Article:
Business
6:06 pm
Thu December 6, 2012

Upstream States Lay Claim To Water Bound For Mississippi

Credit Kelly Martin / Via Wikimedia Commons

Lawmakers in states up upstream on the Missouri River are bracing for a fight if any action is taken to reopen dams on the Missouri River.

Northern states say their need for water is just as important as moving barges on the Mississippi River.

So far the President is staying out of the water war between states in the Mississippi River watershed, which includes the Missouri River.

Downstream states such as Missouri and Illinois continue to press Obama to direct the Army Corps of Engineers to break from their hydrology manual, and release water from reservoirs in the Dakotas and Montana.  This would provide some short-term support for shipping on the Mississippi River.

But South Dakota Senator John Thune says his state will fight any move by the Army Corps to release their water.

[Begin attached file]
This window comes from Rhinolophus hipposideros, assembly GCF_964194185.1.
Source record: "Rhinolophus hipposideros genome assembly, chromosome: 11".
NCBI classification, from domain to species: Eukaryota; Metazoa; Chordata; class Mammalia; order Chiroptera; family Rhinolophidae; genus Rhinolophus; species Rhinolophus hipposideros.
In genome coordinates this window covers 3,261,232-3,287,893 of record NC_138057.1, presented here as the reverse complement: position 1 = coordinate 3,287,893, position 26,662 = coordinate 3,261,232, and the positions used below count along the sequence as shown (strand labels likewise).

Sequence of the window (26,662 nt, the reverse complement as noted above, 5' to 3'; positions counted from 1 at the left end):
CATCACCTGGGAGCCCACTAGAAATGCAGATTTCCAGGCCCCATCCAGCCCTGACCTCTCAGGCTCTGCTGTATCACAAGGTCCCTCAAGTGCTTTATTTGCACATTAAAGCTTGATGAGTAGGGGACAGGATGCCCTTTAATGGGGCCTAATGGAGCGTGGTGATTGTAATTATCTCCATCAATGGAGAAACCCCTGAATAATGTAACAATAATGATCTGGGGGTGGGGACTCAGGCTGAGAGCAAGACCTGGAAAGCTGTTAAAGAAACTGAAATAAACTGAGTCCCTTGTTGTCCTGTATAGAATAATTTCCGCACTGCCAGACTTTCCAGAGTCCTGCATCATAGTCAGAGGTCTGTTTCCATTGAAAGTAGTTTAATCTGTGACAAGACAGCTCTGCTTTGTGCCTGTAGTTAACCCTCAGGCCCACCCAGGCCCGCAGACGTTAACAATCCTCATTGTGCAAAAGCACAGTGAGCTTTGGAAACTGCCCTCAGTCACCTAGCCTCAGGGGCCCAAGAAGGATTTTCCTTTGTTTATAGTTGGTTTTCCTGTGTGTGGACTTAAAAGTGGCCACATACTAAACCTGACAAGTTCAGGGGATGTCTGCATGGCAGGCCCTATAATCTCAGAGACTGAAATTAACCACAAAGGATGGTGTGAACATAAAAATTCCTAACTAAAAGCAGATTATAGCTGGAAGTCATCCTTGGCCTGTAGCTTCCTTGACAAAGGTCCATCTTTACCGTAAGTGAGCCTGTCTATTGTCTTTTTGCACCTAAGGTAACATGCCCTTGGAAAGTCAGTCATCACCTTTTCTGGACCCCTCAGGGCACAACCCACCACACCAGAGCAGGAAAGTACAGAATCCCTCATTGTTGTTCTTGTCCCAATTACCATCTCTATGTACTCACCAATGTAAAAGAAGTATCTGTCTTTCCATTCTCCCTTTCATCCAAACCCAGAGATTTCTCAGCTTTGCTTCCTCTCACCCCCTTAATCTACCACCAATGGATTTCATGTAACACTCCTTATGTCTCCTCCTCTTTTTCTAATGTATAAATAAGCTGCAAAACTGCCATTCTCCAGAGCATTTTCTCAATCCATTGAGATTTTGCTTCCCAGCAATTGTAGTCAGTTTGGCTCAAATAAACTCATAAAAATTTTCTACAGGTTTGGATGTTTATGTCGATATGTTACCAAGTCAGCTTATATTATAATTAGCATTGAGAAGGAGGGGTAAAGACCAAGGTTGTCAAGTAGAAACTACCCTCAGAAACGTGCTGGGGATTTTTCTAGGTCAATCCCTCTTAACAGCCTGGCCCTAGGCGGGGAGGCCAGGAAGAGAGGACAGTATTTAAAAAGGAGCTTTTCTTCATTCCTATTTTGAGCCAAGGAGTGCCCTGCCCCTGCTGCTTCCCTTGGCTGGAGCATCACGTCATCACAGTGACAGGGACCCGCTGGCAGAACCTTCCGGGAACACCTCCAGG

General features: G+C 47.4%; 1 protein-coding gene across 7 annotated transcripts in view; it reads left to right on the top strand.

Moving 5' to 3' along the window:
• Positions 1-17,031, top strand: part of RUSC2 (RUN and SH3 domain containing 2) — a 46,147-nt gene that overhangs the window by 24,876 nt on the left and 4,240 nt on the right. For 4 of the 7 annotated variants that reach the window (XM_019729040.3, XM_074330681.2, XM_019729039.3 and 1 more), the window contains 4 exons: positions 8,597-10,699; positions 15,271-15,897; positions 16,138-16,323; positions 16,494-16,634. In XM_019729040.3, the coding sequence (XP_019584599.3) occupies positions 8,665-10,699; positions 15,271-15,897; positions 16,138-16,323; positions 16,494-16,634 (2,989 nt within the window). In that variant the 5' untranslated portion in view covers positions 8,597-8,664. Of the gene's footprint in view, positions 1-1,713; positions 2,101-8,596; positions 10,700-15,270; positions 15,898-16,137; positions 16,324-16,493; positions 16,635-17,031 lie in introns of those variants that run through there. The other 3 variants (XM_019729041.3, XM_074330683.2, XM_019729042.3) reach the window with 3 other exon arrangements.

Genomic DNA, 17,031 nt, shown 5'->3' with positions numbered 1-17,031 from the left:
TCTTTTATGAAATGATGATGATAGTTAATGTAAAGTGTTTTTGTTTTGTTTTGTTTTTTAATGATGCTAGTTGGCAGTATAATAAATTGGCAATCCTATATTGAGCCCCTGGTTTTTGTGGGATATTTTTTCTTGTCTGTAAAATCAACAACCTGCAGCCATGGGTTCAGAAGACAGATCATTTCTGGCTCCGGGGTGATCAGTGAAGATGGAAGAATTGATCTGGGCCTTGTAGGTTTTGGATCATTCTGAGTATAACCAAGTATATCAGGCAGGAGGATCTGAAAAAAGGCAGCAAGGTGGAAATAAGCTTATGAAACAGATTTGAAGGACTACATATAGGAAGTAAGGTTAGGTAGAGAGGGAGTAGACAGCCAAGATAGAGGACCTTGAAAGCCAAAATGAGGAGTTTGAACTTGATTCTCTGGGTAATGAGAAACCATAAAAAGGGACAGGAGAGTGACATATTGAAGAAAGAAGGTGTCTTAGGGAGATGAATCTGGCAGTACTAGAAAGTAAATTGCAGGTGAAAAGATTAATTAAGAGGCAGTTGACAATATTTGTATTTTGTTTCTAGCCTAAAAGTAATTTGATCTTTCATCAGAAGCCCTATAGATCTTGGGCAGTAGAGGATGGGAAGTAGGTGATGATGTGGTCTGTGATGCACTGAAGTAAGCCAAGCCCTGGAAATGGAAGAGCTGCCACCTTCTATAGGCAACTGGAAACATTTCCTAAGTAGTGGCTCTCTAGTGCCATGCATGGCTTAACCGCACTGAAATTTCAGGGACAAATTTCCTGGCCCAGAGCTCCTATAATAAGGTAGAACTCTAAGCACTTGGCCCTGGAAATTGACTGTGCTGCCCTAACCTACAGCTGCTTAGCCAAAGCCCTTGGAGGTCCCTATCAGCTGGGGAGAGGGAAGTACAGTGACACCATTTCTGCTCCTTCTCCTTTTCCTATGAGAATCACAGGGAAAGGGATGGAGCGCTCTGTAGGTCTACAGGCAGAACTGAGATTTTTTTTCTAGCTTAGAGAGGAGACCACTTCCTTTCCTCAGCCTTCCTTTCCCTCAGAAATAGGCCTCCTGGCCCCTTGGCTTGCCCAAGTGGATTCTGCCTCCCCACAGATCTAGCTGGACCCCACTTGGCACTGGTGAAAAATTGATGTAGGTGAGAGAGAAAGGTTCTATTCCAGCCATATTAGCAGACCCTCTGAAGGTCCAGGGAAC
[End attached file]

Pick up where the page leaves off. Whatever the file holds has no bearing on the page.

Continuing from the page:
“They would be hard pressed to agree to what the downstream states are asking them to do,” Thune says. “I mean, we do have the law and the master manual on our side—I think it would be a real far reach for them.”

Thune sites a 1990 analysis by the Government Accountability Office that says downstream navigation interests do not legally warrant releasing water.

But Joe Kellett of the U.S. Army Corps of Engineers St. Louis District, says without more rain, there isn’t much the corps can do to increase river levels.

“Clearly we have built an extensive navigation system and an extensive flood-risk management system that can handle the vast majority of events that happen,” Kellett says. “But when you get to these types of extremes it gets to be extraordinarily difficulty.”

Barge traffic on the Mississippi itself may not actually be impeded until later this month because the water level isn’t falling as fast as projected, due to recent rains.

The National Weather Service says that without rain the river at St. Louis could drop to nine feet by Dec. 26.  That’s the level officials say barge traffic will likely be restricted.

Follow Adam Allington on Twitter: @aallington